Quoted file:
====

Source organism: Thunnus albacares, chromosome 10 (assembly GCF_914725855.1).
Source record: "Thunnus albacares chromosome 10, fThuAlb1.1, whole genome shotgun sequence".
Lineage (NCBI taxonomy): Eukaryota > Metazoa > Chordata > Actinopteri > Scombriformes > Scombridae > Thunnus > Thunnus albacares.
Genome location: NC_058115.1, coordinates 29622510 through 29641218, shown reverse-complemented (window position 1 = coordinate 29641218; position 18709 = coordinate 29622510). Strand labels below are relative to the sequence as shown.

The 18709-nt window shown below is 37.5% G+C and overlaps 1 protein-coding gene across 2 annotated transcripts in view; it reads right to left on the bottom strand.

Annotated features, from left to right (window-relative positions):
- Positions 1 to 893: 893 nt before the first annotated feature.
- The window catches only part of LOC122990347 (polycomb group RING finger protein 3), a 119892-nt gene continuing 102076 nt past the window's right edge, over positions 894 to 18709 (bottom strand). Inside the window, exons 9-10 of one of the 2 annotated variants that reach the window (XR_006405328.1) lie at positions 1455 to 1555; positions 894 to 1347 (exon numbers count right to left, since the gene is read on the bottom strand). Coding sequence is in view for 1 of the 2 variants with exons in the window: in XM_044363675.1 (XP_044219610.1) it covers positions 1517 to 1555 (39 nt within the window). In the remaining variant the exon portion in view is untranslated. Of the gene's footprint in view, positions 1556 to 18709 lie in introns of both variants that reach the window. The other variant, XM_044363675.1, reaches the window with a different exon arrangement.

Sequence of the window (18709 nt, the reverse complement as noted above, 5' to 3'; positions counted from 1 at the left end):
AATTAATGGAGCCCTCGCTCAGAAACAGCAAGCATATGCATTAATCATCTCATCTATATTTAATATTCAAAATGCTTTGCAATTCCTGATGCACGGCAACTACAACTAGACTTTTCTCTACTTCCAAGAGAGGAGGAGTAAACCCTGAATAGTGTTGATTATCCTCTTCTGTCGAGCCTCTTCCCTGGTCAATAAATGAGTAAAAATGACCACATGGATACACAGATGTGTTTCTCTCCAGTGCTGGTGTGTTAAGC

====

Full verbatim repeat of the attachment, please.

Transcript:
Source organism: Thunnus albacares, chromosome 10 (assembly GCF_914725855.1).
Source record: "Thunnus albacares chromosome 10, fThuAlb1.1, whole genome shotgun sequence".
Lineage (NCBI taxonomy): Eukaryota > Metazoa > Chordata > Actinopteri > Scombriformes > Scombridae > Thunnus > Thunnus albacares.
Genome location: NC_058115.1, coordinates 29622510 through 29641218, shown reverse-complemented (window position 1 = coordinate 29641218; position 18709 = coordinate 29622510). Strand labels below are relative to the sequence as shown.

The 18709-nt window shown below is 37.5% G+C and overlaps 1 protein-coding gene across 2 annotated transcripts in view; it reads right to left on the bottom strand.

Annotated features, from left to right (window-relative positions):
- Positions 1 to 893: 893 nt before the first annotated feature.
- The window catches only part of LOC122990347 (polycomb group RING finger protein 3), a 119892-nt gene continuing 102076 nt past the window's right edge, over positions 894 to 18709 (bottom strand). Inside the window, exons 9-10 of one of the 2 annotated variants that reach the window (XR_006405328.1) lie at positions 1455 to 1555; positions 894 to 1347 (exon numbers count right to left, since the gene is read on the bottom strand). Coding sequence is in view for 1 of the 2 variants with exons in the window: in XM_044363675.1 (XP_044219610.1) it covers positions 1517 to 1555 (39 nt within the window). In the remaining variant the exon portion in view is untranslated. Of the gene's footprint in view, positions 1556 to 18709 lie in introns of both variants that reach the window. The other variant, XM_044363675.1, reaches the window with a different exon arrangement.

Sequence of the window (18709 nt, the reverse complement as noted above, 5' to 3'; positions counted from 1 at the left end):
AATTAATGGAGCCCTCGCTCAGAAACAGCAAGCATATGCATTAATCATCTCATCTATATTTAATATTCAAAATGCTTTGCAATTCCTGATGCACGGCAACTACAACTAGACTTTTCTCTACTTCCAAGAGAGGAGGAGTAAACCCTGAATAGTGTTGATTATCCTCTTCTGTCGAGCCTCTTCCCTGGTCAATAAATGAGTAAAAATGACCACATGGATACACAGATGTGTTTCTCTCCAGTGCTGGTGTGTTAAGC